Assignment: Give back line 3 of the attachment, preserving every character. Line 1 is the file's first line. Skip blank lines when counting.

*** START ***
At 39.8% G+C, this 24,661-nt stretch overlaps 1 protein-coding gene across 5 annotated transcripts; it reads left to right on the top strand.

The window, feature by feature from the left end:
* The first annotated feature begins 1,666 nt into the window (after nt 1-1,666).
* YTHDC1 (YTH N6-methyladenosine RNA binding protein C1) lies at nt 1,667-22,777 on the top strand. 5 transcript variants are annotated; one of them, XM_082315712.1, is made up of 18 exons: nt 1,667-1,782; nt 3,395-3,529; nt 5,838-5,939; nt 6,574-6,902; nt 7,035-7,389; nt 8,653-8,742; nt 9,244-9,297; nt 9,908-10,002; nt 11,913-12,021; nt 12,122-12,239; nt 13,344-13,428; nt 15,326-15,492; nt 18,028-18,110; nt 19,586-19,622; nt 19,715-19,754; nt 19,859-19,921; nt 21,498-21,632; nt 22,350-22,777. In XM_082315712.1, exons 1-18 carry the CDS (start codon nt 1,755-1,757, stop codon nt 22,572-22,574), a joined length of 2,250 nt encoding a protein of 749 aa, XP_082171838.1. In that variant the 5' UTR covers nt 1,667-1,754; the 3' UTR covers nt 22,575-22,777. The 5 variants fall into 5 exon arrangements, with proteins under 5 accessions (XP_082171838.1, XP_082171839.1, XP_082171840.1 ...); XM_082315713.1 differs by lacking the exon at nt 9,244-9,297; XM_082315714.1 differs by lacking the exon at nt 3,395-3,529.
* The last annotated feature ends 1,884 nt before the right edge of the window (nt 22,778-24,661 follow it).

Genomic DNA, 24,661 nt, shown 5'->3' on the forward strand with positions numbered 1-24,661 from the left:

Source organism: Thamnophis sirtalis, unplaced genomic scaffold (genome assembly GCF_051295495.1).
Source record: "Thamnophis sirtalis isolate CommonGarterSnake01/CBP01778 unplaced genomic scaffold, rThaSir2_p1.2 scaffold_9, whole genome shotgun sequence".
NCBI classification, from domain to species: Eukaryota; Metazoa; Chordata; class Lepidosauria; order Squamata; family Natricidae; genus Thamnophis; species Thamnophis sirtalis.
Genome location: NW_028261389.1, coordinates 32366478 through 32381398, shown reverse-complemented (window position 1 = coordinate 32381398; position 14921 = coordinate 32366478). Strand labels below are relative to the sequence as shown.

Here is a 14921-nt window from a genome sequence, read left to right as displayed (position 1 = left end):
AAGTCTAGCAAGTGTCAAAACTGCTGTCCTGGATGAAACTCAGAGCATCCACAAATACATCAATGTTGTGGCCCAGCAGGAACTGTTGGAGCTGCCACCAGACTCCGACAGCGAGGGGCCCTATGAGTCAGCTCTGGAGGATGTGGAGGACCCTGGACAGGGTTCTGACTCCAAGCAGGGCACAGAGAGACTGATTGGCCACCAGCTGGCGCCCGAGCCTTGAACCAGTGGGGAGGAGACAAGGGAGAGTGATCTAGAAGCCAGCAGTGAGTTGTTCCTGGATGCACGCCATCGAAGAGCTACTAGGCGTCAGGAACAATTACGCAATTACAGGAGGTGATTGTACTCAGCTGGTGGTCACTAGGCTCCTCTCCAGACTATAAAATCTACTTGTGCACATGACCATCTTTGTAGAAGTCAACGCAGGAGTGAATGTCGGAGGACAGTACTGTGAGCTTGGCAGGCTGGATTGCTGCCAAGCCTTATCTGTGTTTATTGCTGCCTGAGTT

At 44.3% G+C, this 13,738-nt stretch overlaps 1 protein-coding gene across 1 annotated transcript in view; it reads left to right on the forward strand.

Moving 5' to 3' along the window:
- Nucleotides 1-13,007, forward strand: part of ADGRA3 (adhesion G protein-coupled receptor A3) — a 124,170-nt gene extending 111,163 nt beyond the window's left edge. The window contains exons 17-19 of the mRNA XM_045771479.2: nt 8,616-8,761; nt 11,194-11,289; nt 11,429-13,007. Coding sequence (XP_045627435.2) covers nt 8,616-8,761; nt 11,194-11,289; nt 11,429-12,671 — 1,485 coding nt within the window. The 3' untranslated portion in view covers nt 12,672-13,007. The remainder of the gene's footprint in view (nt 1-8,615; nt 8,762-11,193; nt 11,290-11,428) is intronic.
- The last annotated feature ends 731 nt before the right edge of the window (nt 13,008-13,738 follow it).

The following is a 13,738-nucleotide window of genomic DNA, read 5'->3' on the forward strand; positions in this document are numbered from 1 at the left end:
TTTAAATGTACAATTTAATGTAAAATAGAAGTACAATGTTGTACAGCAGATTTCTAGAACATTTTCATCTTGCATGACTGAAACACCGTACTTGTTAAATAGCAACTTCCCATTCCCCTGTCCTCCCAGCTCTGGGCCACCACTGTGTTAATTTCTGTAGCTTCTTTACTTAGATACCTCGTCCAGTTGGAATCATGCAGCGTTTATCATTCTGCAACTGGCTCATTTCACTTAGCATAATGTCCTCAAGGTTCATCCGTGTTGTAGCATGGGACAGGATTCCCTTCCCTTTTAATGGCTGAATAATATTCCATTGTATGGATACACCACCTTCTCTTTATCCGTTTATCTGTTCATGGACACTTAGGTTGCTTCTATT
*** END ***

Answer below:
* The first annotated feature begins 1,666 nt into the window (after nt 1-1,666).